ALTAMONT, Ill. – Boys aren’t the only ones being left hungry by the new school lunch rules. Girls are famished, too.
“It’s just been an issue in the last few weeks,” Altamont superintendent Jeff Fritchtnitch tells the Effingham Daily News.
“It’s one thing when boys are telling us they’re hungry. They’re always hungry. It’s another thing when the volleyball players are telling us they want to leave early to get something to eat before the game.”
Fritchtnitch says the problem of students remaining hungry after eating school-cooked lunches “may be resolved” by dropping out of the National School Lunch Program.
“We’ve got kids that are complaining that they’re not getting enough food, because the guidelines are so strict, and we have to keep it that way,” the superintendent tells the paper.
The program underwent an overhaul in 2010 with the Healthy, Hunger-Free Kids Act, which was championed by First Lady Michelle Obama.
“They do reimburse you, but what about feeding the kids what we need to feed them?”
Nearby Effingham has already dropped out.
“The decision was made to provide the flexibility of foods that the students will eat,” Effingham Unit 40 superintendent Mark Doan says.
“The last thing you want to see is food to be thrown away.”
The paper continues:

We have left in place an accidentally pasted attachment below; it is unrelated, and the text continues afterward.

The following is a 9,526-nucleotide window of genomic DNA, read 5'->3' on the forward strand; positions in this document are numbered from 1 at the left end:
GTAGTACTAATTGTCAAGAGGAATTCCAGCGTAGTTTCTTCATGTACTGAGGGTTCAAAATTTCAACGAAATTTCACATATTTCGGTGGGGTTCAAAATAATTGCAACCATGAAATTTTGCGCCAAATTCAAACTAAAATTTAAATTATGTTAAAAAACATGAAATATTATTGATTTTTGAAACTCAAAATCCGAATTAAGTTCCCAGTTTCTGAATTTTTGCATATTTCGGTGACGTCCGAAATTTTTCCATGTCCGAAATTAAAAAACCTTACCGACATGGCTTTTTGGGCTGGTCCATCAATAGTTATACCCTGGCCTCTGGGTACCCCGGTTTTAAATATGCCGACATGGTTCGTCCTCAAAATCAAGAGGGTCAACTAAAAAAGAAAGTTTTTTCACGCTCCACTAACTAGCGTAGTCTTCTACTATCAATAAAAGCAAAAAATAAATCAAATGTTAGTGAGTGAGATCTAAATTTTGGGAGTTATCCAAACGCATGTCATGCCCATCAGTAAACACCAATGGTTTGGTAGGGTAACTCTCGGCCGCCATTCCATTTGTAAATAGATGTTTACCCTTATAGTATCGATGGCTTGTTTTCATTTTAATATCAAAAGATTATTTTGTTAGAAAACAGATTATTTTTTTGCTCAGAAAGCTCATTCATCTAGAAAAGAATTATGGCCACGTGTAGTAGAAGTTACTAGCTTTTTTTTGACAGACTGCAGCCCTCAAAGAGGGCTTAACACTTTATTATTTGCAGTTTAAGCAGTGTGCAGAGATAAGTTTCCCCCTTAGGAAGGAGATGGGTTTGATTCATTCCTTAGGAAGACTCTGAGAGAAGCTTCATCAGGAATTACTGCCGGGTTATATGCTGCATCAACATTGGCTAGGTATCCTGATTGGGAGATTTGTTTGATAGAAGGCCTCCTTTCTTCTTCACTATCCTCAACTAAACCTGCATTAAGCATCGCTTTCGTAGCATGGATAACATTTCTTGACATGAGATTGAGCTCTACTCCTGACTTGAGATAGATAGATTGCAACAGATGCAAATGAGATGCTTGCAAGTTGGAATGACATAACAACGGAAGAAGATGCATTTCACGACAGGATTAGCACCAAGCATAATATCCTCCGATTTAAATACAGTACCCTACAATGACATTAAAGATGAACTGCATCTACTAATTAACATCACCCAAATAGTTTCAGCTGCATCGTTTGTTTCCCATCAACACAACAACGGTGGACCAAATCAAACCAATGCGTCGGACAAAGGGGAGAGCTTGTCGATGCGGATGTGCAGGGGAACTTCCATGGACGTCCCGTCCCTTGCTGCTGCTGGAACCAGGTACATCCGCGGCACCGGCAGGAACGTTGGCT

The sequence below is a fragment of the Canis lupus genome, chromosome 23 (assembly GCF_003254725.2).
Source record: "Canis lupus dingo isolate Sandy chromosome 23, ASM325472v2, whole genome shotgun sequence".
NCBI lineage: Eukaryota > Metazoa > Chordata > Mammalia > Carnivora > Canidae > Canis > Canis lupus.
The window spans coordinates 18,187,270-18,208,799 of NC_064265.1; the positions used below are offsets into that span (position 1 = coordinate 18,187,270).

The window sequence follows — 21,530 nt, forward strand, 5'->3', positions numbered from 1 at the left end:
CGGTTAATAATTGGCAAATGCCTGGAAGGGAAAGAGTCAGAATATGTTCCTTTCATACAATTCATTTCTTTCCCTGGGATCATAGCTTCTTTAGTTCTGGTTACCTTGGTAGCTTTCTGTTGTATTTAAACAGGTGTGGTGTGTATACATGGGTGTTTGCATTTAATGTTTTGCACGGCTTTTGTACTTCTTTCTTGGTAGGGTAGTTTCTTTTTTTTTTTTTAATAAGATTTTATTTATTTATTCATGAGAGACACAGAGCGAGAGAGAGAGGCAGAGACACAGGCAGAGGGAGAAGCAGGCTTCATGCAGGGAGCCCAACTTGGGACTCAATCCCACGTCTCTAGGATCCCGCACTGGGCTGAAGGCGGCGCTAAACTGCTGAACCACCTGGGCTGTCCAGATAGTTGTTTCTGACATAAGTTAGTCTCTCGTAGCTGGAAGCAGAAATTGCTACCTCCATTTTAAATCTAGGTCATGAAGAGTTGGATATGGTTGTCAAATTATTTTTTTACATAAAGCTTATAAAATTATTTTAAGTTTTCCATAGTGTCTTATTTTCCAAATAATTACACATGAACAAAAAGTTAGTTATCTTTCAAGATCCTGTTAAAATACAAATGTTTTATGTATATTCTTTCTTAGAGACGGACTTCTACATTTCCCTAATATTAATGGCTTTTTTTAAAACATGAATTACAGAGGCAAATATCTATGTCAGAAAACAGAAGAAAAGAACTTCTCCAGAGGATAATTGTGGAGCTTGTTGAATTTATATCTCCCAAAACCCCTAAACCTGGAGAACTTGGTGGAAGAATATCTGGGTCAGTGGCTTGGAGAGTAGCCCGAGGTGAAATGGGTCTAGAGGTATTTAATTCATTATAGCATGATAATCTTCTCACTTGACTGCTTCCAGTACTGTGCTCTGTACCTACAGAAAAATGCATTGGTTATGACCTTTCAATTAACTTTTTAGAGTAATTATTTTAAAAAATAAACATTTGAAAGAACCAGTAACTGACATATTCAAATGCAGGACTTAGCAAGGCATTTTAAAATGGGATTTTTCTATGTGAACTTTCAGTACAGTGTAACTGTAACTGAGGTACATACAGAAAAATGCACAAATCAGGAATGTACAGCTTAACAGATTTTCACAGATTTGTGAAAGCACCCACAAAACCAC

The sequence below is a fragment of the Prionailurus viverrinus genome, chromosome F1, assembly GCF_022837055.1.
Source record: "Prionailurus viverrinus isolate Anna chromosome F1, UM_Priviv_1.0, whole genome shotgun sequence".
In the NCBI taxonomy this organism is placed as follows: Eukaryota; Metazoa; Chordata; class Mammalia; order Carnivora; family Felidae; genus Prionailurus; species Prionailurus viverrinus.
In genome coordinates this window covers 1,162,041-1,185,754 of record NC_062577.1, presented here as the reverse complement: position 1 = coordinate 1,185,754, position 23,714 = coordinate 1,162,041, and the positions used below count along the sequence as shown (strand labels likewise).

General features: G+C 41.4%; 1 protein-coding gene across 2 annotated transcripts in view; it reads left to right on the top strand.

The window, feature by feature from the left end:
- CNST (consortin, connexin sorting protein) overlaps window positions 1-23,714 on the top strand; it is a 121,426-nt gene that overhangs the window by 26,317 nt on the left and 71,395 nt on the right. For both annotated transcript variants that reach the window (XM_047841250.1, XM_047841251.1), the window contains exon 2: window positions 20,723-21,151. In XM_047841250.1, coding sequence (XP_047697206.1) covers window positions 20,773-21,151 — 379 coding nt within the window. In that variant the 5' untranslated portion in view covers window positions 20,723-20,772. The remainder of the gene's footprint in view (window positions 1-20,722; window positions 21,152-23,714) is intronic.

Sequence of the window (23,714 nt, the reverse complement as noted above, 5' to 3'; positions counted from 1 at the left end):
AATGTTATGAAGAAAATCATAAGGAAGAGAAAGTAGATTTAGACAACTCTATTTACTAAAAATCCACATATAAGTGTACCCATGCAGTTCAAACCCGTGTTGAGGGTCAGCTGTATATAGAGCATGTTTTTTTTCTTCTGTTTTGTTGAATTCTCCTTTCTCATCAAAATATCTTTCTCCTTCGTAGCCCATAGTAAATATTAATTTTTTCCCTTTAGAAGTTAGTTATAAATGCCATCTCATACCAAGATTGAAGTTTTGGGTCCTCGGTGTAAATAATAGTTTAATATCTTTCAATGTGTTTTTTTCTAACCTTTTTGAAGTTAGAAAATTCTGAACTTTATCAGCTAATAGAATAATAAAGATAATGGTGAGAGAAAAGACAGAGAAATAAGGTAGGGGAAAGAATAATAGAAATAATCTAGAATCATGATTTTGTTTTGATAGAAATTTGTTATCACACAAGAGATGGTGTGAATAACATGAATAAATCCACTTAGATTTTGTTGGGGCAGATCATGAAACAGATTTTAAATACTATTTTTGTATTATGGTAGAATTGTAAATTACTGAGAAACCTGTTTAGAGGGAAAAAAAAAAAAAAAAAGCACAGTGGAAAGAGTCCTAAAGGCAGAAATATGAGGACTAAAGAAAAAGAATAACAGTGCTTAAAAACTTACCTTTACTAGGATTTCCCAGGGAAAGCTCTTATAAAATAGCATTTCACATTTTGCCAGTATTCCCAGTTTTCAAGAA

Fritchtnitch said the potential loss of the reimbursement, as well as the cost of adapting to a new food program, are factors the district will have to consider. While higher meal prices may result if the district chooses to no longer participate in the program, it may be necessary in order to give students an option.
“We’re hungry because of a mandate and a law change, and it’s not right,” he said.
Altamont is just the latest district to weigh its options.
The Green Lake, Wisconsin district is mulling opting out of the federal program. So are the Salem and Windham districts in New Hampshire.
As for Illinois, District 214 – the state’s second-largest district – recently dropped the federal rules.
“So far so good. The meals, as you’ve seen, look fantastic, and there’s a lot of excitement,” District 214 Associate Superintendent Cathy Johnson says.